Traveling from West Hollywood to Moscow takes one 6,000 miles forward and and sixty years backward.
After shaking itself out of a half-century stupor, Russia recently came to life in a thunderous shudder of exuberance, tasting modern life and freedom as a gift long hidden from experience. This new joie de vivre seemed to permeate most all aspects of post-Soviet Russian life.
And then, just as quickly, it didn’t.
Sprawling across eleven time zones (soon to be reduced to nine) this diverse land is both modern and provincial simultaneously, a hallmark of rapid change. And, it would now seem, the provincial side is winning the cultural battles, at least in the legislative arena.
Half a century of progress has been seemingly wiped away in a few short years.
Just after my first visit to Russia in 2011, the repression hit full force, with a complacent youth rousing itself after the contested reelection of Vladimir Putin. Protesters hit the streets, and all elements of a Russian Revolution seemed to follow the footsteps of the Arab Spring. And then, it didn’t.
A brutal crackdown and jailing of protestors caused the movement to focus on internet activity with sporadic gatherings, while the Kremlin continued a brutal campaign of murdering journalists and imprisoning out-of-favor oligarchs and political leaders in a third world scenario of exaggerated thuggery.
Then came Pussy Riot. An apotheosis of oppression slammed into the eleven member art/music/feminist performance collective after an anti-Putin protest song was played before the altar in Moscow's Cathedral of Christ the Saviour, first destroyed by Stalin, newly rebuilt but now known as the “Pussy Riot Church” perhaps for all time. The clip went viral, the band members jailed.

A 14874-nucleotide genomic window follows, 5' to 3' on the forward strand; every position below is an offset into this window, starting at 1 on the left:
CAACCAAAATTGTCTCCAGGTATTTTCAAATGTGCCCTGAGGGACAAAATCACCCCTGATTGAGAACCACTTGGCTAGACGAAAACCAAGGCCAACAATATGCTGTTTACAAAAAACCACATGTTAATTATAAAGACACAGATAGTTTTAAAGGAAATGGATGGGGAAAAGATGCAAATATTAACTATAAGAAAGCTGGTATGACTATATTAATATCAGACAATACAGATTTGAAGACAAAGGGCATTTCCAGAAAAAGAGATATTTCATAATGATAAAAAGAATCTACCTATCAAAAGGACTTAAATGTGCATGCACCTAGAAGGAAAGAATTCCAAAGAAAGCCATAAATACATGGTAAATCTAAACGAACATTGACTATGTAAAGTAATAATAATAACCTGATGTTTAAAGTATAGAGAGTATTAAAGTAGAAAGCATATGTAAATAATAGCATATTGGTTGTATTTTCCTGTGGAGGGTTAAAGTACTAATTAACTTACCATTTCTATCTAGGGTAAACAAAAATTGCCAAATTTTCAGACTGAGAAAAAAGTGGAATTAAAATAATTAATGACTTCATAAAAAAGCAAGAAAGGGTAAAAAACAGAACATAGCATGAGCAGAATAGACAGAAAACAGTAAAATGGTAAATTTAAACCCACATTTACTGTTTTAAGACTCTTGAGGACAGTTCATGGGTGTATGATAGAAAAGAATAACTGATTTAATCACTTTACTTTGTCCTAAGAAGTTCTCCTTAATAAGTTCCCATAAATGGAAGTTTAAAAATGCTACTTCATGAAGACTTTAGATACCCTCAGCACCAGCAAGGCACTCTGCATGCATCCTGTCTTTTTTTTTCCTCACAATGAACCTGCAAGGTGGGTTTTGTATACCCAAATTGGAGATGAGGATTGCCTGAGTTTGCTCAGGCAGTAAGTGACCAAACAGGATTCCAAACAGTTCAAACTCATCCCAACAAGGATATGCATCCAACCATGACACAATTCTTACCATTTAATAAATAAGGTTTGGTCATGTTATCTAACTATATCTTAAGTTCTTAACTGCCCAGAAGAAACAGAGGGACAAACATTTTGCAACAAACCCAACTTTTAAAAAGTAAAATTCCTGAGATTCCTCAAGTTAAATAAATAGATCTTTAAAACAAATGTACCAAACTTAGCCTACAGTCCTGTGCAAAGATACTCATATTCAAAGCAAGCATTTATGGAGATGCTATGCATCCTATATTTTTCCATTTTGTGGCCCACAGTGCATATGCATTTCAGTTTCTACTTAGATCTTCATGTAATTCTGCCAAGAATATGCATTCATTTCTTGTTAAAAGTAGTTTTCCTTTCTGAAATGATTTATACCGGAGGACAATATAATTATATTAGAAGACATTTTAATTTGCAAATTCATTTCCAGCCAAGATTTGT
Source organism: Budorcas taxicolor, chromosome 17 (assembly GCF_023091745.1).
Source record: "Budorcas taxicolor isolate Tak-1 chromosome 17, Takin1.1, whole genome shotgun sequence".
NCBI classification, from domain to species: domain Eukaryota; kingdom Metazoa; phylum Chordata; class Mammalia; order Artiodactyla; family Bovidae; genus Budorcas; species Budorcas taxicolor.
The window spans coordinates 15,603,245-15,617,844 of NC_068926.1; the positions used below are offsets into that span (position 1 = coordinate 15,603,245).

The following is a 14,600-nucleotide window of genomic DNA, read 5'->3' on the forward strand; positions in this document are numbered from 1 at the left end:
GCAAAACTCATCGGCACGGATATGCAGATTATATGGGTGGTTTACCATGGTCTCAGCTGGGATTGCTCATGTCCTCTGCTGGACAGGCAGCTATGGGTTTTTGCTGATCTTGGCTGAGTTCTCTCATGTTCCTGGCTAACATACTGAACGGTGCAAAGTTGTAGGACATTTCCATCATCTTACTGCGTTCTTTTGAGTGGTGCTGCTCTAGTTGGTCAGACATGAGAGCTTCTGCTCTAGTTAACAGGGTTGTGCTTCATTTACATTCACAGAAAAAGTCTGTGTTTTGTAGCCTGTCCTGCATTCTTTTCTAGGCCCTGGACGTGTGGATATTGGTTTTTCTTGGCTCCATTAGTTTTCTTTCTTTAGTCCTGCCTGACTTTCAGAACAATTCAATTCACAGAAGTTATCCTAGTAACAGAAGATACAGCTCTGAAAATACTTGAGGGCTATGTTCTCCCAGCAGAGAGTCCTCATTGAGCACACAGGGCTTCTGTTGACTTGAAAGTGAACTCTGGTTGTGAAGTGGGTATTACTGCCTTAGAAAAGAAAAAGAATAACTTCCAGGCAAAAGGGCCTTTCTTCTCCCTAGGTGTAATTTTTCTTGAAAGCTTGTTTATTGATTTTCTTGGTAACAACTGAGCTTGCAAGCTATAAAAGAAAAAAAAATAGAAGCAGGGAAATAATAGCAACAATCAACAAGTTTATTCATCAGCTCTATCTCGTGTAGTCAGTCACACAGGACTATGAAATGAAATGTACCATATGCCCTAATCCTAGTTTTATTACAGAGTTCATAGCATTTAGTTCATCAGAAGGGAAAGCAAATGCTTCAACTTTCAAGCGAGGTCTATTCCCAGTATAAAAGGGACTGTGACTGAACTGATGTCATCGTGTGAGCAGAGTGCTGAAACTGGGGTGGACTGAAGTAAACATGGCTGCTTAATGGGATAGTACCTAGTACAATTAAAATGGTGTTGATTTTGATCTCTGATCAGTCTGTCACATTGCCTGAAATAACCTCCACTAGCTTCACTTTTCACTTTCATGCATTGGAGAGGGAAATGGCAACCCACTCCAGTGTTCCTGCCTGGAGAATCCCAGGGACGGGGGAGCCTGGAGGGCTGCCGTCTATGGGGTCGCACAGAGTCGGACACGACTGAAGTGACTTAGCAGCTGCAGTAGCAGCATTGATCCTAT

The City of West Hollywood, always first to step up to the microphone to protest oppression of homosexuals, passed a resolution calling for the band’s release.
Two members of three arrested for hooliganism under Russian law are still languishing in prison, and Maria Alyokhina and Nadezhda Tolokonnikova do not believe they will be paroled, over a year after their arrest. Ms. Nadezhda has protested with a hunger strike the gulag-like conditions of prison, from 17-hour workdays to fomented violence among prisoners. She has been transferred to a hospital currently.
This poisonous atmosphere continues to grow, protests of variable numbers continue, and the Federal Assembly of Russia has become increasingly reactionary and conservative. The State Duma and Putin seem lockstep in placing Mother Russia firmly in the grasp of another century past. Newly liberated LGBTQ citizens have been threatened, beaten and murdered.
This was the condition that surrounded my departure last month for Russia. I had previously gone as the guest of honor for the opening of a film school in the lovely city of Samara, on the mighty Volga River. This time out, my goal was to film documentary footage on the imperiled state of architecture in Russia today. But things were changing at a rapid clip.
In April 2011, the European Convention on Human Rights’ Strasbourg Court had fined Russia for violations of article 11, 13, and 14 of the European Convention for banning 164 pride events and marches from 2006 to 2008. Moscow’s homophobic longtime mayor Yury Luzhkov did his best to incite hatred for the gay community throughout Moscow and attempts at pride parades were met with bricks and bottles.
Recently the government fined gay rights groups with huge penalties for “acting as foreign agents” this new law essentially made it illegal to utter the word gay in public, even though homosexuality was legalized in Russia in 1993.
As I departed, the Federal Assembly had just passed a law that was an unambiguous massive attack on the LGBT community conflating homosexuality with pedophilia. This brought international and domestic outrage, as seen by the protests (WeHo ceremonially pouring Russian vodka brands down the gutter, bars taking Russian vodka from shelves, etc.) and calls for boycotting the Sochi Olympics.
This retrogressive legal maneuvering represents a massive cultural and social warp that is tearing the country into factions, and the story grows more agitated daily.
In next week’s edition, a full report on queer culture in modern Russia, a testimonial filled with surprising diversity and courage. Dasvidanaya!